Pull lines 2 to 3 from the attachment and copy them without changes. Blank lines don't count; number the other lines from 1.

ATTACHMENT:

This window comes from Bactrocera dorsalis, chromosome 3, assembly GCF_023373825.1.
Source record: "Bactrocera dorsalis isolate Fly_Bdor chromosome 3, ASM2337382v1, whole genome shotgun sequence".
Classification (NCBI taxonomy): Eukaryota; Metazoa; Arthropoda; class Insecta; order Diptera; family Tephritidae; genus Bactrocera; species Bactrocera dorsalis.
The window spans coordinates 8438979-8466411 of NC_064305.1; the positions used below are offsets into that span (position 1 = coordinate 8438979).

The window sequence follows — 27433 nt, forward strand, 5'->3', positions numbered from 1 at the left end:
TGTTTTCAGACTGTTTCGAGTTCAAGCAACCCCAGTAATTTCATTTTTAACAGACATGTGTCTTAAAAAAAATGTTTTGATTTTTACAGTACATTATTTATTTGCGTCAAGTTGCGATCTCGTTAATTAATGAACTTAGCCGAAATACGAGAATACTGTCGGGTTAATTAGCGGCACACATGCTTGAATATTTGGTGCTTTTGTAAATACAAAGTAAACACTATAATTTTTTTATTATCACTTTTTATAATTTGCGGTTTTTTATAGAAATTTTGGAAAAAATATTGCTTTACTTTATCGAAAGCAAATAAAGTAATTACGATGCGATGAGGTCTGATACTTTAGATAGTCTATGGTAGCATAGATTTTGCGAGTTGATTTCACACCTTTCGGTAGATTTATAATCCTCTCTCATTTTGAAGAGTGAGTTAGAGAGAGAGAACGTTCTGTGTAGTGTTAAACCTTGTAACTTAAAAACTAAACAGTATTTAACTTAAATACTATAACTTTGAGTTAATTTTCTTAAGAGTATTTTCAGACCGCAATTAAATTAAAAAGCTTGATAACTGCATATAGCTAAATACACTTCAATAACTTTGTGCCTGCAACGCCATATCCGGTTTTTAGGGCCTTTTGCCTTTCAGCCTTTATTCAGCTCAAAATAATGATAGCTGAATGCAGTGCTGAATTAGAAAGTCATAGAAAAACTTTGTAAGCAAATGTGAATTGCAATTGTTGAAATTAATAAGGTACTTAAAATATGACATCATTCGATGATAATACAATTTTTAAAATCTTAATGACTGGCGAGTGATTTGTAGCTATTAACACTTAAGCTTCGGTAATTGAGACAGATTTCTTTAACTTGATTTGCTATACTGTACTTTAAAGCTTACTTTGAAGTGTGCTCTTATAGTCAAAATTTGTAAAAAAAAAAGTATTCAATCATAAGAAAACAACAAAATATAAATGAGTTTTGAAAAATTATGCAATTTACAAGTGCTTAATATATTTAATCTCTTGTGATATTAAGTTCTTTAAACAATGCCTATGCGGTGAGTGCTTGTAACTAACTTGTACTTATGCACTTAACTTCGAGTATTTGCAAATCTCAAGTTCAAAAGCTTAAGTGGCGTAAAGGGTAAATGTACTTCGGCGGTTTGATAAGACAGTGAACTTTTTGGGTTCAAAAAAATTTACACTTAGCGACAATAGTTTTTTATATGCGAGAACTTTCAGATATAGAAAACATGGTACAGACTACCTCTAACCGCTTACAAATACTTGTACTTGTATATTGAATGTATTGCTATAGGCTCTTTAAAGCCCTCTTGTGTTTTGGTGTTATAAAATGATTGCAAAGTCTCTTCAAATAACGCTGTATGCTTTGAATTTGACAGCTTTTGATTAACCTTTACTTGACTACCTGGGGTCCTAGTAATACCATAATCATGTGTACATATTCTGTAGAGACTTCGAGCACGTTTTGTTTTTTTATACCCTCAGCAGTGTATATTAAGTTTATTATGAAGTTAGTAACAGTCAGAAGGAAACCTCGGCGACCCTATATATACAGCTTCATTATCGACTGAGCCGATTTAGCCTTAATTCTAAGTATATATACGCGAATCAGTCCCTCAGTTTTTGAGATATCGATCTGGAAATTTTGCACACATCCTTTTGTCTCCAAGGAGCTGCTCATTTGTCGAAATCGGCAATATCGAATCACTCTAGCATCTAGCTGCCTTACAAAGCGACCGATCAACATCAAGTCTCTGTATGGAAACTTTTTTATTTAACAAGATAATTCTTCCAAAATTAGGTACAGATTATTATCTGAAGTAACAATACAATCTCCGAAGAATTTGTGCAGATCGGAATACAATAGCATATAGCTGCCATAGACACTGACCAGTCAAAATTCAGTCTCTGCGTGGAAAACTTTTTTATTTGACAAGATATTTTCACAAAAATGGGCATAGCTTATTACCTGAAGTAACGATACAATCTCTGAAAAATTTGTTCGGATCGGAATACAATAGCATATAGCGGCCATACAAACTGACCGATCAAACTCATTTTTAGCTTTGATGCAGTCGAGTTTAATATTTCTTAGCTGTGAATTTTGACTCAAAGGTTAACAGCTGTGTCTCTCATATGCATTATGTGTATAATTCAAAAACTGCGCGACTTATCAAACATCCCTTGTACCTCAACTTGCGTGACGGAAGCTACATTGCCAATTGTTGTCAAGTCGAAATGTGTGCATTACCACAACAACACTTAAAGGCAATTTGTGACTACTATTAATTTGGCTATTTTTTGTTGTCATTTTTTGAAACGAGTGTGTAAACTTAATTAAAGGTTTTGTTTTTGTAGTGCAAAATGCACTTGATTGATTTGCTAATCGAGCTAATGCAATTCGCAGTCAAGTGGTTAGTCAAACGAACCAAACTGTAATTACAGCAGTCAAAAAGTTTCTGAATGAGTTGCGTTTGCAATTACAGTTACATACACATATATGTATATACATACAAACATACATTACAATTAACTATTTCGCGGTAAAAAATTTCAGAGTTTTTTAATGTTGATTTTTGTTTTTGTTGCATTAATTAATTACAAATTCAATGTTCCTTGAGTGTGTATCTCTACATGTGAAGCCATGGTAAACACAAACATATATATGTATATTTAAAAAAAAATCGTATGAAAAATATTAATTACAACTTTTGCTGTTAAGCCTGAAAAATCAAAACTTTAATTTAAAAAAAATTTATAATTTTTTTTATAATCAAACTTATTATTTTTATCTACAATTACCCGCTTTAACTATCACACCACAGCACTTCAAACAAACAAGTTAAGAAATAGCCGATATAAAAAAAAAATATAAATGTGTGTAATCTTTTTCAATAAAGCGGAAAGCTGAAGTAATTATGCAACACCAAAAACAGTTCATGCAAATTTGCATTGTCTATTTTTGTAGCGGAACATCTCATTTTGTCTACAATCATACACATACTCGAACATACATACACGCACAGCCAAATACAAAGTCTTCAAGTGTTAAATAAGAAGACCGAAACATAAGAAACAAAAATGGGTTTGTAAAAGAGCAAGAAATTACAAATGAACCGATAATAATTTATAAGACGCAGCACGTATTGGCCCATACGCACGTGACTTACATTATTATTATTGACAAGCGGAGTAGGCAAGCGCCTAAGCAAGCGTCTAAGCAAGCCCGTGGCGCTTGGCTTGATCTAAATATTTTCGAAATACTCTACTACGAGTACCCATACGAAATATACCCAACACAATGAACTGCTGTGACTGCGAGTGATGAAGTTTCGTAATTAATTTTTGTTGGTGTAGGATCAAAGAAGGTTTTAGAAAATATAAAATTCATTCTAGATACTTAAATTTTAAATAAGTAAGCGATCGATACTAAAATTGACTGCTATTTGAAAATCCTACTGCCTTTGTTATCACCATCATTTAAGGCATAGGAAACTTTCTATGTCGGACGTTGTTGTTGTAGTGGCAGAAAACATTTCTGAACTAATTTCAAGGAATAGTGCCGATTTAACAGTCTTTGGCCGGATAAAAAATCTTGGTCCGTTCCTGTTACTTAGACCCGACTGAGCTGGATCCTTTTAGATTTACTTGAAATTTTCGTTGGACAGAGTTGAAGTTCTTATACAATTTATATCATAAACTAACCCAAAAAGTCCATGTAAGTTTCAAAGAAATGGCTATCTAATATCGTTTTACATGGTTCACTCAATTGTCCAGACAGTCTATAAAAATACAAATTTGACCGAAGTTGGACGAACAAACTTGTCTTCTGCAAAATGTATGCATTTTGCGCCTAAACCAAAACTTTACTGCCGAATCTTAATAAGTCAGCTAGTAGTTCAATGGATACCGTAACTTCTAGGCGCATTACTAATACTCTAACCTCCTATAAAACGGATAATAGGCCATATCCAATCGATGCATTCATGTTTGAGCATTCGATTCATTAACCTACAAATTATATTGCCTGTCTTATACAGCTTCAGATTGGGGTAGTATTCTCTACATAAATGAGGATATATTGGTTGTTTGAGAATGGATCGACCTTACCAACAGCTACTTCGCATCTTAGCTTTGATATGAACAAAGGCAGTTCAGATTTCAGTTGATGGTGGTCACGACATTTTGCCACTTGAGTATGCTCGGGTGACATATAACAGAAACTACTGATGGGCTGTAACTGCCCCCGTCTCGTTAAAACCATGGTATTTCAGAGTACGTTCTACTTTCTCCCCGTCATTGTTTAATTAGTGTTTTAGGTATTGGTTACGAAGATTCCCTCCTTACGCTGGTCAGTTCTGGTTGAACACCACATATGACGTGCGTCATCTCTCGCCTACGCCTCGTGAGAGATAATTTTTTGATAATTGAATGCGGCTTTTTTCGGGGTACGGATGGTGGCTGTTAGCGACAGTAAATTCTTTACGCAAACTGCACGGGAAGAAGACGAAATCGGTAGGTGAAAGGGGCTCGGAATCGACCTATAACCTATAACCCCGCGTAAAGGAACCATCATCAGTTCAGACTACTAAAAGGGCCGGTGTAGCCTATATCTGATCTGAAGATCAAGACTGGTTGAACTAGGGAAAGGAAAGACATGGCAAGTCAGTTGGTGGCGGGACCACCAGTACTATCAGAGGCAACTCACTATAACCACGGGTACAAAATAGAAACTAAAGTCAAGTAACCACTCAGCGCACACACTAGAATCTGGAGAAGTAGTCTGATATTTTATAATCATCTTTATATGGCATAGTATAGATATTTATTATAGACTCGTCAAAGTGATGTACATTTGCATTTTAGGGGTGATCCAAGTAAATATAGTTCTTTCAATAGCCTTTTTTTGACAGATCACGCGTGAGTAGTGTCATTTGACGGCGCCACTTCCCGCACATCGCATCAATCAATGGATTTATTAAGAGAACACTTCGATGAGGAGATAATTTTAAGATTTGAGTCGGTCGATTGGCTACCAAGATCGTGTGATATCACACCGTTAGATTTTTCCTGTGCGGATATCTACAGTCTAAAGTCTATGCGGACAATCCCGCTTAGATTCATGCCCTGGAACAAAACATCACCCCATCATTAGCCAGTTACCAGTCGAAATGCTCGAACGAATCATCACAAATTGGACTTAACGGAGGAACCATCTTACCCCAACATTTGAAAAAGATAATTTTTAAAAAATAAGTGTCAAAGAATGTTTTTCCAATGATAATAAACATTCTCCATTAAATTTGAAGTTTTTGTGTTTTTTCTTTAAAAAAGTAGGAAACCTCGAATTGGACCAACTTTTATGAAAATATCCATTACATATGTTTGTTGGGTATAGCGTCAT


Source record: "Bactrocera dorsalis isolate Fly_Bdor chromosome 3, ASM2337382v1, whole genome shotgun sequence".
Classification (NCBI taxonomy): Eukaryota; Metazoa; Arthropoda; class Insecta; order Diptera; family Tephritidae; genus Bactrocera; species Bactrocera dorsalis.